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Wonderfully talented, dedicated people have made extraordinary efforts to reduce suicide in the United States during the first years of the 21st century, but during that time the overall rate has risen. The crude suicide rate was 10.46 per 100,000 people in 1999 and rose to 11.48 in 2007, accounting for 34,598 deaths. The reports on suicide in this issue present sobering lessons for all of us and underscore what my colleagues and I have recognized as five major challenges in suicide prevention.
Challenge 1:an inability to discriminate the relatively few true cases from the large numbers of "false-positive" cases. Suicide is a relatively rare event—thankfully—but the clinical and social risks are common. Thus they have no predictive validity when applied to individuals.
Challenge 2:the large number of "false-negative" cases that escape preventive detection. No matter how vigilant we may be, many lethally intent individuals are not identified. Despite the high frequency of psychopathological findings revealed by using postmortem psychological autopsy methods, those features were not sufficiently compelling in life to raise alarms or foretell death.
Challenge 3:the inability of clinical and social services to reach many individuals who have suicidal intent. It is clear that most people in the midst of a life-ending crisis do not come to the attention of service providers and that the growth of crisis services during the past decade has not stemmed the rising tide.
Challenge 4:a continuing paucity of knowledge about fundamental biological, psychological, social, and cultural factors that contribute to suicide risk among diverse populations and groups. These risk factors vary by age, race, gender, sexual orientation, residential geography, and sociocultural and economic status. Our limited understanding of how best to define and mobilize protective factors that may diminish the impact of risk factors widens this knowledge gap further.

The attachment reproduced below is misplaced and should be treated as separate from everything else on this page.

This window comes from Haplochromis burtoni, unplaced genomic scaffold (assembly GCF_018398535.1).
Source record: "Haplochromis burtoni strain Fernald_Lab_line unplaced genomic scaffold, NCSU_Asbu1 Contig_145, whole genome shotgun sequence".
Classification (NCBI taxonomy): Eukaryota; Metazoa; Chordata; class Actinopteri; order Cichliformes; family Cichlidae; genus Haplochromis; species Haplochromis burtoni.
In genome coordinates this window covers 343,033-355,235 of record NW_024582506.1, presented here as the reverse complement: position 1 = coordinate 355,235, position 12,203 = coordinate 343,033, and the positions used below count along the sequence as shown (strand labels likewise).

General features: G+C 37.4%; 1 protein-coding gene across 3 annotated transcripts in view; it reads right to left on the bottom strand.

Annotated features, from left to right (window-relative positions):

Challenge 5:the lack of coordinated strategies for suicide prevention that can deal effectively with myriad local, regional, state, and national agencies and organizations that could, in theory, play a role in preventing suicide.
It is my view that we will see a lasting turn of the tide only when we have programs that deal with fundamental factors such as family turmoil, early-life abuse, alcohol and substance misuse, partner violence, employment adversity, and encroaching medical comorbidities associated with poorly treated pain and functional decline. We must foster the development of public health and preventive psychiatry and instill a culture that reduces stigma and encourages both offering and accepting help. To say this in a different way: We must reduce the prevalence of adversities that drive human vulnerabilities toward distress and disease and at the same time increase people's willingness to grab a helping hand. Perhaps then we will see a steady decline of suicide.
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